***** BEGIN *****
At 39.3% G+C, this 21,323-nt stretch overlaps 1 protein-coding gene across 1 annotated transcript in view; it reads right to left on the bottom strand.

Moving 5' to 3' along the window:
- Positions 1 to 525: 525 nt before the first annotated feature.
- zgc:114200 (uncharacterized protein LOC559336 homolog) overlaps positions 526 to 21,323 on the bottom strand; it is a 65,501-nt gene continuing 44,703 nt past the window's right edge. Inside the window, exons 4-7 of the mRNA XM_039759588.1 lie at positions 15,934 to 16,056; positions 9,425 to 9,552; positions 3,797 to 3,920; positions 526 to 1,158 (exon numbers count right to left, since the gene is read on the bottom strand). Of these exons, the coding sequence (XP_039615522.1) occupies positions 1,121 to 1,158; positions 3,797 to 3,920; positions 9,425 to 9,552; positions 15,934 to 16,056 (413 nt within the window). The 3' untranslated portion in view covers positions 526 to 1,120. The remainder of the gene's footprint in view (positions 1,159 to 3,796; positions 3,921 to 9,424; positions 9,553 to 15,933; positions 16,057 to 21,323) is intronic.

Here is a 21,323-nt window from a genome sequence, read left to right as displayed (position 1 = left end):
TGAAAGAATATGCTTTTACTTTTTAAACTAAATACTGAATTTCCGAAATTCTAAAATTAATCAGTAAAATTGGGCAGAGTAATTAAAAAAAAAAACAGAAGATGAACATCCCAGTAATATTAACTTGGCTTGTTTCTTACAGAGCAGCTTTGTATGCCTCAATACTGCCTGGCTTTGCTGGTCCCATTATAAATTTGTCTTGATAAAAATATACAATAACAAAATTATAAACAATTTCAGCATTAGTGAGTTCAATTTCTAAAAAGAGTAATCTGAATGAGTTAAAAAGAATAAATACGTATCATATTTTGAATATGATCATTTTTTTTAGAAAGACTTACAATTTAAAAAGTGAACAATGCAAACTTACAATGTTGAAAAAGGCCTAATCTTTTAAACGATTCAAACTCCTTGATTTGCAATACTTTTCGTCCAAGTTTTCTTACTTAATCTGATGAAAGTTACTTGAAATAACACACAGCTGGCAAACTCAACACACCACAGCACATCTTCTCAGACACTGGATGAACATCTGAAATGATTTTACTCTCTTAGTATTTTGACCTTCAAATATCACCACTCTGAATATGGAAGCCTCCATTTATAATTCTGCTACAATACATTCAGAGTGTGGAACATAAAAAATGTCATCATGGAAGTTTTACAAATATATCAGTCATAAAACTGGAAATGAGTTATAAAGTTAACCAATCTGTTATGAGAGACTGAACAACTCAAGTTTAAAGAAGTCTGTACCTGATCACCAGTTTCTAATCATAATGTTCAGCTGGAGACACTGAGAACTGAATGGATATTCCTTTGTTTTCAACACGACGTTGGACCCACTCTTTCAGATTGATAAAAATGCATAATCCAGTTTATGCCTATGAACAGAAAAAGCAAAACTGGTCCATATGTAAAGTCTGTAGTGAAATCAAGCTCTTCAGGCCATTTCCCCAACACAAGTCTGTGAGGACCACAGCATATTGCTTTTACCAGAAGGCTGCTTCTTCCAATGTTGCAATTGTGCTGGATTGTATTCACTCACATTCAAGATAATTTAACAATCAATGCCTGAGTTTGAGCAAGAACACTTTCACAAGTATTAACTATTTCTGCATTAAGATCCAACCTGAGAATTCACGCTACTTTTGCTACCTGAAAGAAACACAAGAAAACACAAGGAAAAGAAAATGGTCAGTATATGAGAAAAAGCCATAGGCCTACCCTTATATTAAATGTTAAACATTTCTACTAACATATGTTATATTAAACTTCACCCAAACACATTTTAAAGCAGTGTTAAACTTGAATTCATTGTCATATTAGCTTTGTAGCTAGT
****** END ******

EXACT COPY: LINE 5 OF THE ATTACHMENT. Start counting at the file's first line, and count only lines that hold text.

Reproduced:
Here is a 21,323-nt window from a genome sequence, read left to right as displayed (position 1 = left end):